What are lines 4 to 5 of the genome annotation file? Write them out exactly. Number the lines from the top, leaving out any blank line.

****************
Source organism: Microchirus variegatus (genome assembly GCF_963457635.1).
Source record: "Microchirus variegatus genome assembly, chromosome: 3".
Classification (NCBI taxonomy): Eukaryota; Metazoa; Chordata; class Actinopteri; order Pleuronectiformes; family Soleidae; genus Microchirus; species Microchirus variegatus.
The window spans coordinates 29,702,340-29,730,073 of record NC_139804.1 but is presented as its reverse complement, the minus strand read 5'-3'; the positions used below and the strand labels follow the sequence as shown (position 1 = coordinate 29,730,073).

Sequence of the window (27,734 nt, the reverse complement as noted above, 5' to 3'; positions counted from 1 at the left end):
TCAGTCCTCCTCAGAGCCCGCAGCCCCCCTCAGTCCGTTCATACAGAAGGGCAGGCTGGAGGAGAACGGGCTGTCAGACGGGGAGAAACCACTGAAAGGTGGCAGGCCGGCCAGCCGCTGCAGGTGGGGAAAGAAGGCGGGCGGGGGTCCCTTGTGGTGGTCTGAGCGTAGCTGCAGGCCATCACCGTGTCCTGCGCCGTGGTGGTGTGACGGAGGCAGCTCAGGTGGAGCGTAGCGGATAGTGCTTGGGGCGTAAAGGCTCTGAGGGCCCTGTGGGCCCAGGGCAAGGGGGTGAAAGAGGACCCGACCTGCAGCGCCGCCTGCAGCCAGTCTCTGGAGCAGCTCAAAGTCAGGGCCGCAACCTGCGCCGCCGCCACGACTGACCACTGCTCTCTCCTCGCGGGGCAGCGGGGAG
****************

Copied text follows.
The window spans coordinates 29,702,340-29,730,073 of record NC_139804.1 but is presented as its reverse complement, the minus strand read 5'-3'; the positions used below and the strand labels follow the sequence as shown (position 1 = coordinate 29,730,073).

Sequence of the window (27,734 nt, the reverse complement as noted above, 5' to 3'; positions counted from 1 at the left end):